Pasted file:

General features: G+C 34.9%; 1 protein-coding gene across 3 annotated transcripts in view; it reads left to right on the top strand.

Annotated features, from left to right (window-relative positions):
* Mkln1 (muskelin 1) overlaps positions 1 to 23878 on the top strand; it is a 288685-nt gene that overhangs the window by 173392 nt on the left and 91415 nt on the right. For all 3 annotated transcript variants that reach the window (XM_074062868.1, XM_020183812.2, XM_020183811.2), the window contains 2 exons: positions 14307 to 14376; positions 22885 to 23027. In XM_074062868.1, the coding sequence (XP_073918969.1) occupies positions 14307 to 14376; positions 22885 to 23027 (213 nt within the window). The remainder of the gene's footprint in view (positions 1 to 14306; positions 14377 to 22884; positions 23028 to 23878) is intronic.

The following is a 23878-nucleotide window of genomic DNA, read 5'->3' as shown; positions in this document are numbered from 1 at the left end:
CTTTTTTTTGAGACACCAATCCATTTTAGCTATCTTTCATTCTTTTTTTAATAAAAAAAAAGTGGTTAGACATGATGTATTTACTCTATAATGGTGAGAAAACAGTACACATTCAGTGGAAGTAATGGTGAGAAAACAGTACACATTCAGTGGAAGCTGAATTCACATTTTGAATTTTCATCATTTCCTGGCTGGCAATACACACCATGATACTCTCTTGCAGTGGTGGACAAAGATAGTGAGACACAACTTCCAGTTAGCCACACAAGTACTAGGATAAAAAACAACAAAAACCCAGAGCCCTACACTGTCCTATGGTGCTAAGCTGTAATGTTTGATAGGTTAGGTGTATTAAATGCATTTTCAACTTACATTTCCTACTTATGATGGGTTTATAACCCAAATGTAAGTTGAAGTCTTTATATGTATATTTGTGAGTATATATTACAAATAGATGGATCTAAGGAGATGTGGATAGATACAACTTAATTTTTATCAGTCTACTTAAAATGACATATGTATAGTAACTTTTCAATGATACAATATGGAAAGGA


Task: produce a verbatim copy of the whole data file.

General features: G+C 34.9%; 1 protein-coding gene across 3 annotated transcripts in view; it reads left to right on the top strand.

Annotated features, from left to right (window-relative positions):
* Mkln1 (muskelin 1) overlaps positions 1 to 23878 on the top strand; it is a 288685-nt gene that overhangs the window by 173392 nt on the left and 91415 nt on the right. For all 3 annotated transcript variants that reach the window (XM_074062868.1, XM_020183812.2, XM_020183811.2), the window contains 2 exons: positions 14307 to 14376; positions 22885 to 23027. In XM_074062868.1, the coding sequence (XP_073918969.1) occupies positions 14307 to 14376; positions 22885 to 23027 (213 nt within the window). The remainder of the gene's footprint in view (positions 1 to 14306; positions 14377 to 22884; positions 23028 to 23878) is intronic.

The following is a 23878-nucleotide window of genomic DNA, read 5'->3' as shown; positions in this document are numbered from 1 at the left end:
CTTTTTTTTGAGACACCAATCCATTTTAGCTATCTTTCATTCTTTTTTTAATAAAAAAAAAGTGGTTAGACATGATGTATTTACTCTATAATGGTGAGAAAACAGTACACATTCAGTGGAAGTAATGGTGAGAAAACAGTACACATTCAGTGGAAGCTGAATTCACATTTTGAATTTTCATCATTTCCTGGCTGGCAATACACACCATGATACTCTCTTGCAGTGGTGGACAAAGATAGTGAGACACAACTTCCAGTTAGCCACACAAGTACTAGGATAAAAAACAACAAAAACCCAGAGCCCTACACTGTCCTATGGTGCTAAGCTGTAATGTTTGATAGGTTAGGTGTATTAAATGCATTTTCAACTTACATTTCCTACTTATGATGGGTTTATAACCCAAATGTAAGTTGAAGTCTTTATATGTATATTTGTGAGTATATATTACAAATAGATGGATCTAAGGAGATGTGGATAGATACAACTTAATTTTTATCAGTCTACTTAAAATGACATATGTATAGTAACTTTTCAATGATACAATATGGAAAGGA